Cthulhu Eats the World: SOMA (video game review)

By Brian M. Sammons

Welcome back, Cthulhu pals. We are continuing with the game coverage today with one of the most highly anticipated digital, downloadable horror games of 2015. It’s the follow-up to an incredibly well-liked horror game by a company known for delivering the frights time and time again. Since it’s been kept under wraps to ensure the story’s mystery, the only thing really known about it before its release was its break from the Gothic vibe of what came before and an embrace of sci-fi tropes. That left many horror game fans wondering if the new science-y take would still deliver the ghoulish goods. Well, only time would tell.

And, well, that time is now, as SOMA is now out and available of PC and PlayStation 4. Yeah it’s also for Mac, but really, who plays games on the Mac? And furthermore, this is just more proof of what I’ve been saying, that when it comes to the new generation of consoles, if you are a horror fan, then the PS4 is the one for you. But anyway, on with the SOMA talk.

This game was developed by independent game studio Frictional Games. Now if you have never heard of these guys, then you haven’t been paying attention, or you’re just not into horror games. If that’s the case, why are you even reading this? All that Frictional Games does is spooky goodness. Their first game was 2007’s Penumbra: Overture, and was one hell of a creepy game. While it was critically lauded (rightfully so and also by me) I never felt it got the attention that it truly deserved. After a sequel for Penumbra, the studio got some of the attention they so richly deserve in 2010 with Amnesia: The Dark Descent, one of the best and most truly frightening video games ever made. How big horror lovers are the folks over at Frictional Games? Well, their self-made engine that they used to power their games is called HPL. So, yeah, they’re legit.

That legitimacy is further proven with SOMA. Yes, it is more scifi this time than Amnesia, but don’t fret. There is still plenty of creepy to be had here. In this game, you play a young Canadian man who has a horrific accident that not only kills his girlfriend, but gives him incurable brain damage that is slowly killing him. Desperate for a second chance at life, our protagonist volunteers for some weird and mysterious new treatment involving brain scans and high-tech computers. And then, the very next thing you know, BAM, you wake up in a vastly different place. This new world is dark, dripping, rusted, claustrophobic, and with strange wires and cables spreading out, tentacle-like, all over the place. The good news is that you’re not all alone. The bad news is that you’re not all alone. It is now up to you to discover what happened to you, what happened to everyone else, and where you’re at, because you’re sure not in Canada anymore, Toto.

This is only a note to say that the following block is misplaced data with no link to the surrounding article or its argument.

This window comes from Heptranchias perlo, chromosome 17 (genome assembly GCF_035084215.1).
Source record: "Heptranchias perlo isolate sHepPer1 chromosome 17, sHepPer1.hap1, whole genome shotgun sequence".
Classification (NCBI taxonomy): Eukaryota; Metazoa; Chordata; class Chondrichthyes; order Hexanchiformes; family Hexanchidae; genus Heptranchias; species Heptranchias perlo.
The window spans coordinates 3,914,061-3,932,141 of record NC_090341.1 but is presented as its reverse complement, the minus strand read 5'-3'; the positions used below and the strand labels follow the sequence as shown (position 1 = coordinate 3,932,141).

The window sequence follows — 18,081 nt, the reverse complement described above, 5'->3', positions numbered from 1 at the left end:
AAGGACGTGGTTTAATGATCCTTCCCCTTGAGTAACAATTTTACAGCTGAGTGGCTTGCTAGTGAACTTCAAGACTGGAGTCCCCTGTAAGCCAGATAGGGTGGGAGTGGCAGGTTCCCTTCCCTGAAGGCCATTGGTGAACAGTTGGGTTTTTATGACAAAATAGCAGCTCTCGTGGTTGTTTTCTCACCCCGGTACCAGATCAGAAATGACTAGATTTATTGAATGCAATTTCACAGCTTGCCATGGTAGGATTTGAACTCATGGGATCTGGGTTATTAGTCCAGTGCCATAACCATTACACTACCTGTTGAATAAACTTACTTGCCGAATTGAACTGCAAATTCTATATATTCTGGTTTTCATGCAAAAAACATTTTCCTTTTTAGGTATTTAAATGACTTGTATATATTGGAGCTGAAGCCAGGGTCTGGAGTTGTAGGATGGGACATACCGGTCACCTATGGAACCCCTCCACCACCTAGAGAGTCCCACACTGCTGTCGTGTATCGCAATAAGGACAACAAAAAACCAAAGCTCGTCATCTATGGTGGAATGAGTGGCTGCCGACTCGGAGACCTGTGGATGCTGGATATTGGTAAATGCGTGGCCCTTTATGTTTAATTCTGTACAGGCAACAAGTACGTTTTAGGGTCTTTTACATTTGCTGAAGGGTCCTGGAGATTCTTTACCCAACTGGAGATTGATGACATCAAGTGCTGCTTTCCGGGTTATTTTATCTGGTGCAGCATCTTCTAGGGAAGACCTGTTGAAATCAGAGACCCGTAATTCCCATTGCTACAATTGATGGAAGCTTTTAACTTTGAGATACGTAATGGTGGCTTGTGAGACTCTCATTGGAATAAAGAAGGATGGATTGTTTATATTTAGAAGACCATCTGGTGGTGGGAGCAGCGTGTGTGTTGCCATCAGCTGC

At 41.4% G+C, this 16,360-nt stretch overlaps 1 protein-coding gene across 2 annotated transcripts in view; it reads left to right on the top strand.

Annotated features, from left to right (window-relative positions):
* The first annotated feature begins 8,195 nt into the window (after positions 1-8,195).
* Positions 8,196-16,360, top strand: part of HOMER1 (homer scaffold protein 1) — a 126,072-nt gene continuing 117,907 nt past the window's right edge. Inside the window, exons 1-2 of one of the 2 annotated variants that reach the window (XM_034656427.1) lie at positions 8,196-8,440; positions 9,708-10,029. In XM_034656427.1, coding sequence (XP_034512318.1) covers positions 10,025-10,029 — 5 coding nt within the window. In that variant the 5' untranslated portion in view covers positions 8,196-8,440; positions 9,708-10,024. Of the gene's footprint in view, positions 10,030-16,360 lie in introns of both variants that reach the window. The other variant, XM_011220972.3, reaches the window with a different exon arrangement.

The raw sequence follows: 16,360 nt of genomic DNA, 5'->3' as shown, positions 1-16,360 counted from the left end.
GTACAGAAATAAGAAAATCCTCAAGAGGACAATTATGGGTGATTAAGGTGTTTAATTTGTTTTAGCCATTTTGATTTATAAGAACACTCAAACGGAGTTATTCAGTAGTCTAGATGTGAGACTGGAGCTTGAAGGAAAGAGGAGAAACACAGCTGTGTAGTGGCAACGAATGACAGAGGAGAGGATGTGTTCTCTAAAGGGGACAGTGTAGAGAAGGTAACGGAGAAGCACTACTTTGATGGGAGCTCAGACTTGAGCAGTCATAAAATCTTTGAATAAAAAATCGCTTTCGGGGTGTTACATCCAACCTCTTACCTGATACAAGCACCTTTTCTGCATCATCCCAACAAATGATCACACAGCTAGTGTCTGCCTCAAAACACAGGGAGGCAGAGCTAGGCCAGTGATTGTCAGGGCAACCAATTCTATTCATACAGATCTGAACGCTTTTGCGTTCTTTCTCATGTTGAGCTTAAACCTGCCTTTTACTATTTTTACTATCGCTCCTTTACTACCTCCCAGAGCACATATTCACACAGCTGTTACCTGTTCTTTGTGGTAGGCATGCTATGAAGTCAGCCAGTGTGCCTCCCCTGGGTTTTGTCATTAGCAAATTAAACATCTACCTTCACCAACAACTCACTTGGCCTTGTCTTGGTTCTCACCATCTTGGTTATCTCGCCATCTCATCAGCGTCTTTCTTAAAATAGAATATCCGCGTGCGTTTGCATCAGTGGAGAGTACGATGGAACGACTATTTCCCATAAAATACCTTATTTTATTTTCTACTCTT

SOMA explores themes of the self, mind and consciousness, but don’t worry. It’s not too heady or artsy to not scare the crap out of you time and time again. It is a horror game with more to say than just BOO! Thankfully it also has more going for it than just BOO! Scares.

SOMA is another game that could be called a walking simulator. For a definition of what those are, please read my previous review on Among the Sleep. While there are horrific enemies in this game, there’s no way to traditionally fight them, so instead, you must outrun or avoid them. There are also puzzles that need to be solved in order to progress. One thing about SOMA is that the game designers tell you very little on how to play the game. They are fond of saying that they won’t hold your hand while you play this and that’s fine, as there are enough in game elements to get the various points across and have you going in the right direction. Most of the time. Fans of having a game map with a flashing arrow telling you exactly where to go might be a bit frustrated by this.

Final Verdict: SOMA is not overly Lovecraftian, although it does have some elements and, at times, feelings that would be right at home in any tale penned by HPL. It is creepy, atmospheric, smart, and fun to play. It asks some big questions, but it never gets too navel-gazing over it. The puzzles can be, if anything, a little too easy, but the rest of the game, and the story that holds it all together, is good and strong enough to keep you playing and wanting to unravel more of this creepy mystery. Give it a play and lose your mind for a while.

About Brian M. Sammons

Brian M. Sammons has been critiquing all things horror, science fiction, dark, or just plain icky for over a decade. His reviews and columns can currently be found in the pages of these magazines: Cemetery Dance, Shock Totem and Dark Discoveries, and on these websites: Horror World, The Black Glove and now here. Not being satisfied at being a humble and handsome critic, Brian has penned a few tales himself. They have appeared in the magazines Bare Bone, Cthulhu Sex, Dark Animus, and Horror Carousel, and in the anthologies Arkham Tales, Cthulhu Unbound Vol. 2, Horrors Beyond, and Twisted Legends, among others. He has also written extensively for the Call of Cthulhu role playing game, in an attempt to corrupt as many new, young minds as possible. Despite all this, Brian is often described by his neighbours as "such a nice, quiet man", and he loves animals.

Brian M. SammonsCthulhu Eats the World: SOMA (video game review)